"Oh, my aching back!"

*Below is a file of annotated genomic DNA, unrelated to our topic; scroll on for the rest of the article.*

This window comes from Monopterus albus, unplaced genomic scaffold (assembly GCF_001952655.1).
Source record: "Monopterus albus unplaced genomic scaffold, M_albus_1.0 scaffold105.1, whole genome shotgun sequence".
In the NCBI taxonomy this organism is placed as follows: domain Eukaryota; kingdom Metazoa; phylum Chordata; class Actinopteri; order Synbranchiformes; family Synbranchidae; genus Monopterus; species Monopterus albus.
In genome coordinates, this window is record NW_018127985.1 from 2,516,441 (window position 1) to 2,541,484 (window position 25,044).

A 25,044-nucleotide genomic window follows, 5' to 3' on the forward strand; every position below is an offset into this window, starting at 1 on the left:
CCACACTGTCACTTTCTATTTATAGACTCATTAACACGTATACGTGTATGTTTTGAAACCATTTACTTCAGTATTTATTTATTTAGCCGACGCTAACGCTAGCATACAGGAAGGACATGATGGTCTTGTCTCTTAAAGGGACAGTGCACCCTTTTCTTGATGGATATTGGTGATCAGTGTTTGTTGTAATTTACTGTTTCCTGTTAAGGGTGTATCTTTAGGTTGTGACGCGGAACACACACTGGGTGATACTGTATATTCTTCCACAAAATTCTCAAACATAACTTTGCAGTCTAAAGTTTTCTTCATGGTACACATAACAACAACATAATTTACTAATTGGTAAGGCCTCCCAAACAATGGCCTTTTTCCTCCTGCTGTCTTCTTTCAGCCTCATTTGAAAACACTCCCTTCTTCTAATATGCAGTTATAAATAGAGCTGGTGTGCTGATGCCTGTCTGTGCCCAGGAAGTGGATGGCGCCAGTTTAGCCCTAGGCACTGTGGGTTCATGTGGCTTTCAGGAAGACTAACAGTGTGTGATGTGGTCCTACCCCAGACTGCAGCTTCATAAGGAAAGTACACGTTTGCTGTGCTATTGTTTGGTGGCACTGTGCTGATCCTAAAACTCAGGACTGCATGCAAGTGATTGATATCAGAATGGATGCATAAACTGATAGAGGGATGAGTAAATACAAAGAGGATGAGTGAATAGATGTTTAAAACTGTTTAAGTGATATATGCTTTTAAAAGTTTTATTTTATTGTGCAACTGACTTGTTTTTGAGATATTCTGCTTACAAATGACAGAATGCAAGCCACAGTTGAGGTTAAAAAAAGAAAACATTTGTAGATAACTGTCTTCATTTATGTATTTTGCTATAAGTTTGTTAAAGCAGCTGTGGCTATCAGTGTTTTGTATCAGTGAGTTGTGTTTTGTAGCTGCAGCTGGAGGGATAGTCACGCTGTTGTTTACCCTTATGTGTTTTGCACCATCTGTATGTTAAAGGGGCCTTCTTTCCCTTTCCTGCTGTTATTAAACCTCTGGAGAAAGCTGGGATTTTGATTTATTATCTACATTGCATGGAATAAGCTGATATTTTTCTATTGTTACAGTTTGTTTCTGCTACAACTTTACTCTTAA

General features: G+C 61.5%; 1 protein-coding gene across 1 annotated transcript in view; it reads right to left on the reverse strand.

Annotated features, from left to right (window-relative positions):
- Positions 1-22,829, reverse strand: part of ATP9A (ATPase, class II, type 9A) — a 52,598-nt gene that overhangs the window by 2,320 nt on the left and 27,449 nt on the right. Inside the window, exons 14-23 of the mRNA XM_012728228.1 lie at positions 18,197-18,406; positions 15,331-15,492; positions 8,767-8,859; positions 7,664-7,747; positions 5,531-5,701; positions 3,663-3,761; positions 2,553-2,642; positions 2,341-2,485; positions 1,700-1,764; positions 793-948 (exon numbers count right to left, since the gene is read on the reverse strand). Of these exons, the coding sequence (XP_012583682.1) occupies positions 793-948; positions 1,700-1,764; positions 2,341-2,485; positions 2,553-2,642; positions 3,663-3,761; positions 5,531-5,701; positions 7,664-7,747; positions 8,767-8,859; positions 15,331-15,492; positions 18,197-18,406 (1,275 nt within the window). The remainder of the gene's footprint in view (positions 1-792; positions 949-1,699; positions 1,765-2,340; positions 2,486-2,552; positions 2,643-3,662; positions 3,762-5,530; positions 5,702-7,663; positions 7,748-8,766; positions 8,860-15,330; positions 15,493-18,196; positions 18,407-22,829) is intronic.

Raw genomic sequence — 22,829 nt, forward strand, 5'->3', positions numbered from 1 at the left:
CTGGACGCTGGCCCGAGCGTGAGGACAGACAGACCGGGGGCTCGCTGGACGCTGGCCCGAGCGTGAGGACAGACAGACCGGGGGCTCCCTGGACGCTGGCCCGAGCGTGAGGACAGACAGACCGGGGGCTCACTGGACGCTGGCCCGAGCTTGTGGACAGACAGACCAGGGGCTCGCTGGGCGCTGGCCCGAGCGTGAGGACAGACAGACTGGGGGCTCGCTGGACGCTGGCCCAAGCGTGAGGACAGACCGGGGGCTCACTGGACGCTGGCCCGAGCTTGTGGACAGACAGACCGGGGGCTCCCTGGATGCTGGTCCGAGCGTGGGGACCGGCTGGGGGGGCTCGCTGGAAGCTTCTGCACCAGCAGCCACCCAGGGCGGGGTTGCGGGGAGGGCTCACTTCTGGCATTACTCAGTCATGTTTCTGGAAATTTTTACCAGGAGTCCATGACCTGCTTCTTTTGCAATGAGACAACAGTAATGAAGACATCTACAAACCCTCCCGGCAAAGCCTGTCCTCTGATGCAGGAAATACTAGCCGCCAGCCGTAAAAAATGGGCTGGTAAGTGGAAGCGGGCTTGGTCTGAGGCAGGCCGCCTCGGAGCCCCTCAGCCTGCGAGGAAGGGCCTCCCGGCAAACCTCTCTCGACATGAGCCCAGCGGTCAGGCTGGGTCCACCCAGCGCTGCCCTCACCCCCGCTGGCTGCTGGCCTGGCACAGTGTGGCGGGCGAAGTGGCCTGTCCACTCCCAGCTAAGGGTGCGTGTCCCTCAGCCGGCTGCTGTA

Although some younger pets may develop arthritis, more commonly older pets show joint problems, such as arthritis, that develops as a consequences of hip and elbow abnormalities (dysplasia), bridging of backbones (spondylosis deformans), and disk problems (type II intervertebral disk disease). Dental disease is also more common in older pets. Pain associated with such changes may lead to a decrease in general activity and alterations in social interactions. Aggression upon physical manipulation, such as hugging, moving off of furniture, lifting or requests to perform physical activities, is not an uncommon result of pain. Painful pets may also have a general irritability, leading to a lowered threshold for aggression during interactions or activities that may not have previously elicited an aggressive response. Cat owners may also report elimination problems if litter boxes are not easily accessible (i.e. the painful cat may choose not to walk down a flight of stairs to access the litter box and choose to eliminate in a more appealing location), or if arthritic problems have led to painful bowel movements.